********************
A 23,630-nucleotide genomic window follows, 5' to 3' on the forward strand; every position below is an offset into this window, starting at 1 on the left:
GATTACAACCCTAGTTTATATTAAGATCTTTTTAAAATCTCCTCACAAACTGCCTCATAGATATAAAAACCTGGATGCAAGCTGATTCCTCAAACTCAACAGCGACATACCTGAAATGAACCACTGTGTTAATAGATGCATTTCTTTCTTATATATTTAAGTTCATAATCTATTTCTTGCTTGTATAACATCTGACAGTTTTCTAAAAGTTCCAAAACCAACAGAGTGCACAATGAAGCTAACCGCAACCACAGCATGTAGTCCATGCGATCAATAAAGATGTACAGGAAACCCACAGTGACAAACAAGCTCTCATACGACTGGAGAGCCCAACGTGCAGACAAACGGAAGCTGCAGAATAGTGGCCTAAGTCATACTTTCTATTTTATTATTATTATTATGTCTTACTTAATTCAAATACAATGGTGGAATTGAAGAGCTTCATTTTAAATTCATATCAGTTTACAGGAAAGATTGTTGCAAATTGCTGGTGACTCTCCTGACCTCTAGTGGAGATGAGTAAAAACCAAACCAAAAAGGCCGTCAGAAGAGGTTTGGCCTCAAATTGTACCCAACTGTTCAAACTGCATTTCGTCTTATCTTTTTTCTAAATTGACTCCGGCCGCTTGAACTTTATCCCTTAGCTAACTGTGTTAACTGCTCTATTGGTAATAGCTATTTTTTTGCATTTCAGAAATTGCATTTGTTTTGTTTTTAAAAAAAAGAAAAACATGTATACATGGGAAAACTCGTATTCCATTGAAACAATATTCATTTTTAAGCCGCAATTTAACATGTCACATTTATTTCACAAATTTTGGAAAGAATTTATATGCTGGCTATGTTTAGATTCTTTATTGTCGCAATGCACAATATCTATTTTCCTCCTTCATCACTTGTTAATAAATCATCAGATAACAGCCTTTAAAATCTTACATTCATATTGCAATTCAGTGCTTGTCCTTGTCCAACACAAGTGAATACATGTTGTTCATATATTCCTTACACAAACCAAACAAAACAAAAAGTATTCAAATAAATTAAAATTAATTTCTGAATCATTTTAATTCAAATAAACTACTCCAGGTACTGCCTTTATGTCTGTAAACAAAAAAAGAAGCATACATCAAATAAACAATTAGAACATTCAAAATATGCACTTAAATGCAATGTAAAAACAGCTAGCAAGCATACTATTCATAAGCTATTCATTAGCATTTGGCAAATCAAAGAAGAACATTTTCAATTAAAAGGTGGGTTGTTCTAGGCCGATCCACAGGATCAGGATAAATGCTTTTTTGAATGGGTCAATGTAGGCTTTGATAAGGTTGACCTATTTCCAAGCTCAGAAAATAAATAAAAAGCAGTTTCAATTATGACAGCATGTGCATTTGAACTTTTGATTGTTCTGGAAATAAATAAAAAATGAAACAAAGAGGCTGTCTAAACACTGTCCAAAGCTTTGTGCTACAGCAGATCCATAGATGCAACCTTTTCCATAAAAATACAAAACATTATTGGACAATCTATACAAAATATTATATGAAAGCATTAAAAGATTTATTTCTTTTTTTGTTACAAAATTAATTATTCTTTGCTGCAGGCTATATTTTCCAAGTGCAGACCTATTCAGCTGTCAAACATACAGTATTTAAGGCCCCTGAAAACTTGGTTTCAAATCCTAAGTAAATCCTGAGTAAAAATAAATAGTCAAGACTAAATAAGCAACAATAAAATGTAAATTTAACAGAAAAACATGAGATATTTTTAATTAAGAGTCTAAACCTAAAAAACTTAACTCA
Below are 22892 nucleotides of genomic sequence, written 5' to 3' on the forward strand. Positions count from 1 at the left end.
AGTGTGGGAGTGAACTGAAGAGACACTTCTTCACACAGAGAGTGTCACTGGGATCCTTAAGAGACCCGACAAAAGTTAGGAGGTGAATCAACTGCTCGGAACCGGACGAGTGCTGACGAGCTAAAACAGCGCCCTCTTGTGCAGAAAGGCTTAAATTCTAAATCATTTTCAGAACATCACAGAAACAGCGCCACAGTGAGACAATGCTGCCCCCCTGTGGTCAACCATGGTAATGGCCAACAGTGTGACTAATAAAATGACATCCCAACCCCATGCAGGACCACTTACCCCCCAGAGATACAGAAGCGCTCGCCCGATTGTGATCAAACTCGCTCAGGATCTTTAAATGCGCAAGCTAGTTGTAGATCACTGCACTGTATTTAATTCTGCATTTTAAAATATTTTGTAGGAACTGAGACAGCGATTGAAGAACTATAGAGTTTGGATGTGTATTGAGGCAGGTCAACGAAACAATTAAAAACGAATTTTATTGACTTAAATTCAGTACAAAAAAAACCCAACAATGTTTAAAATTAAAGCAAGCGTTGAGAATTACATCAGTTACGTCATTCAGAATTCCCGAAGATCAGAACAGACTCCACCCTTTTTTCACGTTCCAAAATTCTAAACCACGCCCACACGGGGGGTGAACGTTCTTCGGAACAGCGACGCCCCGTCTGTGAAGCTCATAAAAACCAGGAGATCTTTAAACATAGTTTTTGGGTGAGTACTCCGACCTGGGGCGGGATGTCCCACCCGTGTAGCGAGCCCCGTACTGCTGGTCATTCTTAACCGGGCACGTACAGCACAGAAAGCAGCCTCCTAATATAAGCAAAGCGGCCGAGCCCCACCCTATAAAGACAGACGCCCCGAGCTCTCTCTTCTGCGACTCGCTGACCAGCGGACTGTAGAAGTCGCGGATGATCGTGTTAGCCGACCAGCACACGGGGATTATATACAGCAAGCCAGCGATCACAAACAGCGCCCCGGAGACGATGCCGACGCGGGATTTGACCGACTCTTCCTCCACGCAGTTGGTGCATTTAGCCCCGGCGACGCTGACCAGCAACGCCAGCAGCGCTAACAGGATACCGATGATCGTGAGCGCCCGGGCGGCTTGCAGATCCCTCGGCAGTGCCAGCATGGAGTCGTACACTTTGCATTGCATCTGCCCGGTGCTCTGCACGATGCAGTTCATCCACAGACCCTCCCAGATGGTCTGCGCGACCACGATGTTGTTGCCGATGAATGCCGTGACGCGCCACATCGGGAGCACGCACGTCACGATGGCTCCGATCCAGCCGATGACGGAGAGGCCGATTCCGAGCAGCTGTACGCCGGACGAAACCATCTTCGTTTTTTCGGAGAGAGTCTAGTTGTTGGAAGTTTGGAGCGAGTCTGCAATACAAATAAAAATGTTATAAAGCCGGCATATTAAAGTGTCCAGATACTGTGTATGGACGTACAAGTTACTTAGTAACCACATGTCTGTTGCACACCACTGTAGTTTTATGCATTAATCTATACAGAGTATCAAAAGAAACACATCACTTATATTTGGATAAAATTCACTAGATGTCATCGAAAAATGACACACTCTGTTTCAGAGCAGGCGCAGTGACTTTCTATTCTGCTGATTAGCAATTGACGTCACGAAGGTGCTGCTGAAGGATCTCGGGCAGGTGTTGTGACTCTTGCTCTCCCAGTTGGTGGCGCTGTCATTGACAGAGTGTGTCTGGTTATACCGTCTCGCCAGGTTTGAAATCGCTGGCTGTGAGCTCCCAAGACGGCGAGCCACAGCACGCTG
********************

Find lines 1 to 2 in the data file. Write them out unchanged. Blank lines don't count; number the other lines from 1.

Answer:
A 23,630-nucleotide genomic window follows, 5' to 3' on the forward strand; every position below is an offset into this window, starting at 1 on the left:
GATTACAACCCTAGTTTATATTAAGATCTTTTTAAAATCTCCTCACAAACTGCCTCATAGATATAAAAACCTGGATGCAAGCTGATTCCTCAAACTCAACAGCGACATACCTGAAATGAACCACTGTGTTAATAGATGCATTTCTTTCTTATATATTTAAGTTCATAATCTATTTCTTGCTTGTATAACATCTGACAGTTTTCTAAAAGTTCCAAAACCAACAGAGTGCACAATGAAGCTAACCGCAACCACAGCATGTAGTCCATGCGATCAATAAAGATGTACAGGAAACCCACAGTGACAAACAAGCTCTCATACGACTGGAGAGCCCAACGTGCAGACAAACGGAAGCTGCAGAATAGTGGCCTAAGTCATACTTTCTATTTTATTATTATTATTATGTCTTACTTAATTCAAATACAATGGTGGAATTGAAGAGCTTCATTTTAAATTCATATCAGTTTACAGGAAAGATTGTTGCAAATTGCTGGTGACTCTCCTGACCTCTAGTGGAGATGAGTAAAAACCAAACCAAAAAGGCCGTCAGAAGAGGTTTGGCCTCAAATTGTACCCAACTGTTCAAACTGCATTTCGTCTTATCTTTTTTCTAAATTGACTCCGGCCGCTTGAACTTTATCCCTTAGCTAACTGTGTTAACTGCTCTATTGGTAATAGCTATTTTTTTGCATTTCAGAAATTGCATTTGTTTTGTTTTTAAAAAAAAGAAAAACATGTATACATGGGAAAACTCGTATTCCATTGAAACAATATTCATTTTTAAGCCGCAATTTAACATGTCACATTTATTTCACAAATTTTGGAAAGAATTTATATGCTGGCTATGTTTAGATTCTTTATTGTCGCAATGCACAATATCTATTTTCCTCCTTCATCACTTGTTAATAAATCATCAGATAACAGCCTTTAAAATCTTACATTCATATTGCAATTCAGTGCTTGTCCTTGTCCAACACAAGTGAATACATGTTGTTCATATATTCCTTACACAAACCAAACAAAACAAAAAGTATTCAAATAAATTAAAATTAATTTCTGAATCATTTTAATTCAAATAAACTACTCCAGGTACTGCCTTTATGTCTGTAAACAAAAAAAGAAGCATACATCAAATAAACAATTAGAACATTCAAAATATGCACTTAAATGCAATGTAAAAACAGCTAGCAAGCATACTATTCATAAGCTATTCATTAGCATTTGGCAAATCAAAGAAGAACATTTTCAATTAAAAGGTGGGTTGTTCTAGGCCGATCCACAGGATCAGGATAAATGCTTTTTTGAATGGGTCAATGTAGGCTTTGATAAGGTTGACCTATTTCCAAGCTCAGAAAATAAATAAAAAGCAGTTTCAATTATGACAGCATGTGCATTTGAACTTTTGATTGTTCTGGAAATAAATAAAAAATGAAACAAAGAGGCTGTCTAAACACTGTCCAAAGCTTTGTGCTACAGCAGATCCATAGATGCAACCTTTTCCATAAAAATACAAAACATTATTGGACAATCTATACAAAATATTATATGAAAGCATTAAAAGATTTATTTCTTTTTTTGTTACAAAATTAATTATTCTTTGCTGCAGGCTATATTTTCCAAGTGCAGACCTATTCAGCTGTCAAACATACAGTATTTAAGGCCCCTGAAAACTTGGTTTCAAATCCTAAGTAAATCCTGAGTAAAAATAAATAGTCAAGACTAAATAAGCAACAATAAAATGTAAATTTAACAGAAAAACATGAGATATTTTTAATTAAGAGTCTAAACCTAAAAAACTTAACTCA